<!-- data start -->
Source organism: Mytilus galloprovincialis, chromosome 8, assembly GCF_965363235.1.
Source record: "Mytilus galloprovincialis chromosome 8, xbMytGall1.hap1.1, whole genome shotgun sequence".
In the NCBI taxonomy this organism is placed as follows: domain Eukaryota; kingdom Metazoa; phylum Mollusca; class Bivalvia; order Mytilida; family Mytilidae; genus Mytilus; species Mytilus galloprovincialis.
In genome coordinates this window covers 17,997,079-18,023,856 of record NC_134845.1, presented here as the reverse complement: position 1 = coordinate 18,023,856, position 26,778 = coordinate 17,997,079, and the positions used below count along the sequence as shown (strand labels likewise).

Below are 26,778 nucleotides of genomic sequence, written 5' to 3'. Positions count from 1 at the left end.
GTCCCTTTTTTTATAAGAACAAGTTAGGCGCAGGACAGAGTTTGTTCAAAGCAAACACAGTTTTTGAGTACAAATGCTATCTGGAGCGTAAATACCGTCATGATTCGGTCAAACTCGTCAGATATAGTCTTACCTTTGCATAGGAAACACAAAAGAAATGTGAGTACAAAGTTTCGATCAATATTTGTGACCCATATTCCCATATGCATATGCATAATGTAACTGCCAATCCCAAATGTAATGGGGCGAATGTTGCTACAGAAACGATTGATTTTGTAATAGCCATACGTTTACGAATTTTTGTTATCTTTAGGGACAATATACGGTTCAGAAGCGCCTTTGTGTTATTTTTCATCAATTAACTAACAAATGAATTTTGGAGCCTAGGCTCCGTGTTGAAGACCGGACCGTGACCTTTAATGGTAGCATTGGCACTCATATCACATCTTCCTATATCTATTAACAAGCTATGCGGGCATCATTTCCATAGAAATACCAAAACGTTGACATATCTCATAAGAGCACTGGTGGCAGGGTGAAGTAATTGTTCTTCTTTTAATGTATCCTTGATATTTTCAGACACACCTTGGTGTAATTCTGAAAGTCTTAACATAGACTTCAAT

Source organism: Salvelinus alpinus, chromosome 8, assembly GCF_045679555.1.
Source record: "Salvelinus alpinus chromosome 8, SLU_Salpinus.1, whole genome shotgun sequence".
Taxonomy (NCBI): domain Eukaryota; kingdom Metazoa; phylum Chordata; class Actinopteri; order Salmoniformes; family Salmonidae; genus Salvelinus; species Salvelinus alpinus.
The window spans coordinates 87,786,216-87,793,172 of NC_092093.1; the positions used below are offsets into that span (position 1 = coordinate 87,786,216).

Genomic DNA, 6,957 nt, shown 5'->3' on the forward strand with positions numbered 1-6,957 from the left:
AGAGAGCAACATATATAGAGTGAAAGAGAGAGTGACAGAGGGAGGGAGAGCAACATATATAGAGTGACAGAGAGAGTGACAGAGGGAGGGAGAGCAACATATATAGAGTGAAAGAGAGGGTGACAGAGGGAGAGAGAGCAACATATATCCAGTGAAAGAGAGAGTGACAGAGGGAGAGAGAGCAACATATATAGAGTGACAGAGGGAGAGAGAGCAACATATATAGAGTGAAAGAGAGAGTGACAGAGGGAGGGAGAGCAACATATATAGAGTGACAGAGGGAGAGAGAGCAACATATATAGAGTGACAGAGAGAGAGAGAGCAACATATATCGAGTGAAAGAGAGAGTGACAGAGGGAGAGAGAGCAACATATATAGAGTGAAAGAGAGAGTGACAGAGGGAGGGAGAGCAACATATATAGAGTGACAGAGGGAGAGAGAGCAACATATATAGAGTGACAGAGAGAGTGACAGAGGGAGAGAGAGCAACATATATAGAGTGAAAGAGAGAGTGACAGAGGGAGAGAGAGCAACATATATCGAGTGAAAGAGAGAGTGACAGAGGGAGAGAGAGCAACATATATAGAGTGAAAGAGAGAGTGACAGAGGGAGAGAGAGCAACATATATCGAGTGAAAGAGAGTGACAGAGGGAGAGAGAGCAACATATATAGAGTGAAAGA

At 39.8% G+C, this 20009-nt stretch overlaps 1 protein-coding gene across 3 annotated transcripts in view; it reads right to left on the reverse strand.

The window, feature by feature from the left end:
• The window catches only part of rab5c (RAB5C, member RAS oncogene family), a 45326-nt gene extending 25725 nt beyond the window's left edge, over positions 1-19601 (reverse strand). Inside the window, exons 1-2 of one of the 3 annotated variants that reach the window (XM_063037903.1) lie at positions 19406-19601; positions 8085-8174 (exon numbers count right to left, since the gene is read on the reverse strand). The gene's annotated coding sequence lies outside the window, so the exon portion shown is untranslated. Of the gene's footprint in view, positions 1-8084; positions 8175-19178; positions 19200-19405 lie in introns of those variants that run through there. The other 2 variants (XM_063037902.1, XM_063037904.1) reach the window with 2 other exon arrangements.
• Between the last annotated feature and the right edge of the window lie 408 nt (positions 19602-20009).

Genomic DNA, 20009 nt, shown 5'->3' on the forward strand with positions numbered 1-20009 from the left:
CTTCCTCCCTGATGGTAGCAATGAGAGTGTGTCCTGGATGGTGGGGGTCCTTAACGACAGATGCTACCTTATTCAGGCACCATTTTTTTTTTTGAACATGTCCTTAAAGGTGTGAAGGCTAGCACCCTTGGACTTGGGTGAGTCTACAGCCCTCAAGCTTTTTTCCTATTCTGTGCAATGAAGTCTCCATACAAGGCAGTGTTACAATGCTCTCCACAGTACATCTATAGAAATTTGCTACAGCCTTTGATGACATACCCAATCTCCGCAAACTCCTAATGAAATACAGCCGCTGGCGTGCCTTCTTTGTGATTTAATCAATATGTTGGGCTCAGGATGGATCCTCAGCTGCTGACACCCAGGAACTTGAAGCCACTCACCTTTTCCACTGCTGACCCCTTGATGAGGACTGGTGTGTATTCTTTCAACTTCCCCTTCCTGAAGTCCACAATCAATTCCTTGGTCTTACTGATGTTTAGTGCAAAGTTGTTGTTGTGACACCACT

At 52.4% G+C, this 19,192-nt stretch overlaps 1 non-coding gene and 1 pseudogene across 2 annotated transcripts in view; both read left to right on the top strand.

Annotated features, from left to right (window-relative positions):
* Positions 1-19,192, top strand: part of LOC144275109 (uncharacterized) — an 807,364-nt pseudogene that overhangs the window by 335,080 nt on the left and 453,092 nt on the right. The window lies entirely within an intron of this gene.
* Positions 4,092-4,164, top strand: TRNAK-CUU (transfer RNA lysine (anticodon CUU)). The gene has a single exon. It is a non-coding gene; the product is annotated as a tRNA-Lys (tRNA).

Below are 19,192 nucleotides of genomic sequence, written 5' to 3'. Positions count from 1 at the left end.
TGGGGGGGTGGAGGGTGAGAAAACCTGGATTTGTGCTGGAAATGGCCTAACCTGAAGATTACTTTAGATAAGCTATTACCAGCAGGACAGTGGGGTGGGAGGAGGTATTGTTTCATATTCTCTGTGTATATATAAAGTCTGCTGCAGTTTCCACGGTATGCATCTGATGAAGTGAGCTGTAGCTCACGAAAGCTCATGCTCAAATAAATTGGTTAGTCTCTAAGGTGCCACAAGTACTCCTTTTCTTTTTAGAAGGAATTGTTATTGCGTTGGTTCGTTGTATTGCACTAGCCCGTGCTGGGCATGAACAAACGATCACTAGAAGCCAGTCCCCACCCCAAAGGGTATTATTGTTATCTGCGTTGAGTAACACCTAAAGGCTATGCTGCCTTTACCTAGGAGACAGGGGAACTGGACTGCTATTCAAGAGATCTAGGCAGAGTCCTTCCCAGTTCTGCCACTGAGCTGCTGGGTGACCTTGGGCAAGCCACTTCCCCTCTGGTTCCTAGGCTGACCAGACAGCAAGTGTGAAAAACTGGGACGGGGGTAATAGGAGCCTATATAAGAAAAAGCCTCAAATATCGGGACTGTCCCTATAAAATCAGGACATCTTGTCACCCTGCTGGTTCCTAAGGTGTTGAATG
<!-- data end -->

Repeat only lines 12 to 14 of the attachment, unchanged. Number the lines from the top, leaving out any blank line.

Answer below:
AGAGAGCAACATATATAGAGTGAAAGAGAGAGTGACAGAGGGAGGGAGAGCAACATATATAGAGTGACAGAGAGAGTGACAGAGGGAGGGAGAGCAACATATATAGAGTGAAAGAGAGGGTGACAGAGGGAGAGAGAGCAACATATATCCAGTGAAAGAGAGAGTGACAGAGGGAGAGAGAGCAACATATATAGAGTGACAGAGGGAGAGAGAGCAACATATATAGAGTGAAAGAGAGAGTGACAGAGGGAGGGAGAGCAACATATATAGAGTGACAGAGGGAGAGAGAGCAACATATATAGAGTGACAGAGAGAGAGAGAGCAACATATATCGAGTGAAAGAGAGAGTGACAGAGGGAGAGAGAGCAACATATATAGAGTGAAAGAGAGAGTGACAGAGGGAGGGAGAGCAACATATATAGAGTGACAGAGGGAGAGAGAGCAACATATATAGAGTGACAGAGAGAGTGACAGAGGGAGAGAGAGCAACATATATAGAGTGAAAGAGAGAGTGACAGAGGGAGAGAGAGCAACATATATCGAGTGAAAGAGAGAGTGACAGAGGGAGAGAGAGCAACATATATAGAGTGAAAGAGAGAGTGACAGAGGGAGAGAGAGCAACATATATCGAGTGAAAGAGAGTGACAGAGGGAGAGAGAGCAACATATATAGAGTGAAAGA

At 39.8% G+C, this 20009-nt stretch overlaps 1 protein-coding gene across 3 annotated transcripts in view; it reads right to left on the reverse strand.

The window, feature by feature from the left end: